I had gone out of town over the weekend and forgotten about the Ubuntu 10.10 release until yesterday. So I downloaded a bunch of the disk images and installed via Wubi on my desktop and my netbook.
First of all, I have to say I am a big fan of the new Netbook edition.
My biggest complaint for the Netbook Edition from last time was how much space the UI took up on the tiny netbook screens and Canonical has addressed those concerns by going for a more minimalist approach. There's a single side launchbar with some default applications which of course can be added to or removed as you desire. Each icon on the launchbar has an arrow symbol on the left if the application is running and an arrow symbol on the right if that's the currently active window, so you can easily tell what you have open and what you have active at a glance.
I haven't figured out how to easily re-order the items on the launchbar. Clicking and dragging just drags or "scrolls" the entire launchbar. This is a bit of a shame because when I changed my default browser from Firefox to Chromium it placed the Chromium icon near the bottom of the list instead of at the top where Firefox was previously.
Another good thing about the Ubuntu Netbook Edition (UNE, which coincidentally could also stand for Unity Netbook Environment) is that it now correctly detects my built-in webcam for the first time ever. This means that the Cheese webcam app is no longer useless, though it probably won't be used by me.
Sadly you can't get the weather in your "taskbar" (whatever it's called in Ubuntu) like you can in the desktop edition. But at least it has a real calendar this time.
The Ubuntu One Music Store (built into the packaged-in Rhythmbox Music Player) is pretty cool, too. Now, I've never really used iTunes on my own computers but I know other people who use it (like my mom) whom I've helped do stuff on it. Rhythmbox seems very similar to iTunes but the great thing about the Ubuntu One music store is that once you buy the music it is stored in the Ubuntu One cloud for free and you can sync (download) it to any computer you like. There is no DRM, which means you can burn it to disc as often as you'd like, or place the files on any MP3 player you'd like, iPod included, and as previously mentioned (it appears) you can redownload it as often as you'd like since it's in your personal cloud. So to me it seems to have the all the benefit of iTunes without any of the nasty restrictions.
I haven't purchased any music in a long time for a couple of reasons: One, I've been finding some really great free (creative commons, etc.) music lately and two, I live in an apartment and don't want to disturb neighbors with music, so music has actually been playing less of a role in my life lately. That is, I don't listen to music as often as I used to so I haven't been on the lookout for new stuff very much. Well, today I bought a new album I'd never heard before and am currently enjoying it as I type this up. I happen to be typing this up from within Windows, so after I get this posted I'll boot this PC into Ubuntu and sync the music to my desktop machine.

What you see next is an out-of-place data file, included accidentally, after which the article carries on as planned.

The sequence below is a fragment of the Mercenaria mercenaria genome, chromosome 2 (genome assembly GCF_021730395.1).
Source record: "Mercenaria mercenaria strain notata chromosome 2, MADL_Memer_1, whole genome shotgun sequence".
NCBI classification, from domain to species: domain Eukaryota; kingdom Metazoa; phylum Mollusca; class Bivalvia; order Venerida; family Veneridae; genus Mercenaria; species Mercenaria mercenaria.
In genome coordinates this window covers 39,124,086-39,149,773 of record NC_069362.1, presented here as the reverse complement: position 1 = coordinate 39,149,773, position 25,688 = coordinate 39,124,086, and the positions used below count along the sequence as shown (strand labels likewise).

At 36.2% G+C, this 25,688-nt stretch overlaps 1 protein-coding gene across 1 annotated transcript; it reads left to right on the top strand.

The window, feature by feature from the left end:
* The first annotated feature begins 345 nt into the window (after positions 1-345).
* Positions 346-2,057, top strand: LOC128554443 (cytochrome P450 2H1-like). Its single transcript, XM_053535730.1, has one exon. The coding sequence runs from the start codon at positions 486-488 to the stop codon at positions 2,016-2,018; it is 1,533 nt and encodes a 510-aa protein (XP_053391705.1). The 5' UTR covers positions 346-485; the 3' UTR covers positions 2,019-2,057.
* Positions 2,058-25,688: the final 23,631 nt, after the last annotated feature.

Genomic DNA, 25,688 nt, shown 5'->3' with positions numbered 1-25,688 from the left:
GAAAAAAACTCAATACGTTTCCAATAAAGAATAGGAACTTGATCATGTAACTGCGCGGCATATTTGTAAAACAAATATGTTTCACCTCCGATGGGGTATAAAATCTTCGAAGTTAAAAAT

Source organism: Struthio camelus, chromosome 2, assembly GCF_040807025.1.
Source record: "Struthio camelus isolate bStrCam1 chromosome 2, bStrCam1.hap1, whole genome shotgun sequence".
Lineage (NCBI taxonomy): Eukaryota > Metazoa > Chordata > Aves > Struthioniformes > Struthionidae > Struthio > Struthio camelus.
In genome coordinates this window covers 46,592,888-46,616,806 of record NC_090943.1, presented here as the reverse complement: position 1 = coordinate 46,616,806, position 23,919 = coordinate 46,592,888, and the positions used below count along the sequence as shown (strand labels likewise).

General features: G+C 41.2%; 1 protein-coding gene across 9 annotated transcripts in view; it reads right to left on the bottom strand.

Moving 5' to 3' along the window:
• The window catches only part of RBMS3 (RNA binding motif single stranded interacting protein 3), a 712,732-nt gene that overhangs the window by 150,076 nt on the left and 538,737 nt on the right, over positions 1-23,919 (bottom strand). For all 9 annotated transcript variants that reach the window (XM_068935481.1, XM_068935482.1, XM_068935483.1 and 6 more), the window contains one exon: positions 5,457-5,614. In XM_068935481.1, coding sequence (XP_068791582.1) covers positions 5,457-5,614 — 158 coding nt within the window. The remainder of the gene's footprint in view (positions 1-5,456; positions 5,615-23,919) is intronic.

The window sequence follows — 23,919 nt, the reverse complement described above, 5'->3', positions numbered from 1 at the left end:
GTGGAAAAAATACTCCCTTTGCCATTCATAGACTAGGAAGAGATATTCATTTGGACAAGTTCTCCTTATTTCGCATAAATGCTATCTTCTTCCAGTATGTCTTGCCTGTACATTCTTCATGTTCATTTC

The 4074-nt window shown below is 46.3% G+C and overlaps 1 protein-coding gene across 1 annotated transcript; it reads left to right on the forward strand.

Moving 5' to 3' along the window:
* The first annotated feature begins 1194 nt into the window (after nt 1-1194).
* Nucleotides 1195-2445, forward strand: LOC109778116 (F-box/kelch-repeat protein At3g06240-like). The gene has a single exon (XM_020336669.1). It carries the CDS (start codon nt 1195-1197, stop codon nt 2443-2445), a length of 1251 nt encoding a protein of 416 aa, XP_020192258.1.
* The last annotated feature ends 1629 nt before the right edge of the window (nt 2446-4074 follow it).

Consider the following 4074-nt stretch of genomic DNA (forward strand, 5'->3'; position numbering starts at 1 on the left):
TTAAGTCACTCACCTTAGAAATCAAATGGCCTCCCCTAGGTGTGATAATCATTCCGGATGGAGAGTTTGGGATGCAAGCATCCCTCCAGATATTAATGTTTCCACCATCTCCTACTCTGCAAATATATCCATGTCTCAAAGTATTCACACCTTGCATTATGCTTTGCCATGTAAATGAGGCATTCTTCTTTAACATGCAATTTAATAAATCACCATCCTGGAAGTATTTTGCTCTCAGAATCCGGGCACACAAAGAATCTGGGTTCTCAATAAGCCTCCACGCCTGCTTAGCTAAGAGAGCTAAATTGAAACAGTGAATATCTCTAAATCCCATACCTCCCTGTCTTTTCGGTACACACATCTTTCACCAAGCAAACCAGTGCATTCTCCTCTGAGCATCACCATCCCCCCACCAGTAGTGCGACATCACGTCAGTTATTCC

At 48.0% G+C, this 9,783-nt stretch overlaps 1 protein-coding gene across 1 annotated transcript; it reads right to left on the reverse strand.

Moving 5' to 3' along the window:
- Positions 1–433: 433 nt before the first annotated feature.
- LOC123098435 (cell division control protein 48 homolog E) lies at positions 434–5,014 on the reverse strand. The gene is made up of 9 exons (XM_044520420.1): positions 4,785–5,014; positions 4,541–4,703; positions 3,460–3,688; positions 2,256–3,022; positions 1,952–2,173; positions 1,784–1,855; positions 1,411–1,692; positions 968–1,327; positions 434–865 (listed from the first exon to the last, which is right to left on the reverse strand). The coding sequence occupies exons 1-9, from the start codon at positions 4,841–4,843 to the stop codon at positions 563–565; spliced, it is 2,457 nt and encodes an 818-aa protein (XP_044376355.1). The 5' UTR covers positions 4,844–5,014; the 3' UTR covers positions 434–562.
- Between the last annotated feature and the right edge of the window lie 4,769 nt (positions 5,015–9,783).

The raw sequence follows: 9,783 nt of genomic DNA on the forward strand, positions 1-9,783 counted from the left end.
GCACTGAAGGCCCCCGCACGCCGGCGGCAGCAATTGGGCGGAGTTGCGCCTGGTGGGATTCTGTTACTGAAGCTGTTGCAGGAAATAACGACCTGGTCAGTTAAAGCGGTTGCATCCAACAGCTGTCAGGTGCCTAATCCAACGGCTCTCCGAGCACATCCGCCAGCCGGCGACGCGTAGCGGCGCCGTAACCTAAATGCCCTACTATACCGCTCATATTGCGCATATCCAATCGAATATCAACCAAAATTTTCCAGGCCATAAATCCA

There's even an Android (and iPhone) app that you can use if you pay for a subscription to the Mobile Package
which allows you to (among other things) stream your music from the cloud to your phone.
The only downside I can really see is that as far as I can tell, there's no way to access the Ubuntu One Music Store outside of Ubuntu 10.04 LTS or newer. However, it does appear as though they are working on a Windows beta
of Ubuntu One, but that may just be the Dropbox-like cloud syncing service and might not include the music store.
As for the desktop edition, I haven't had much time to play with it yet. I got it installed yesterday and got my wifi driver installed (a task made so much easier by my phone's internet tethering feature) and then I had to boot back into Windows for other things.
I'll definitely experiment a bit in the desktop edition and report back, though I wouldn't expect there to be much new to say about it that I haven't said before.Ars Technica
has a good write-up of some of the nifty new features, so give that article a quick read.
The installation process is now more streamlined to download updates and install some 3rd party software that allows you to play MP3s, etc. I'll be sure to check again how difficult it is to get DVDs to play when I boot into the desktop edition (my netbook doesn't have an optical drive).
Ubuntu sure has come quite a ways since I first tried it with version 7.10 or 8.04 (can't remember which). I think it may finally be ready for your average "computer illiterate" Joe to use without them having to ask their computer geek friends more questions than they already do in Windows or Mac.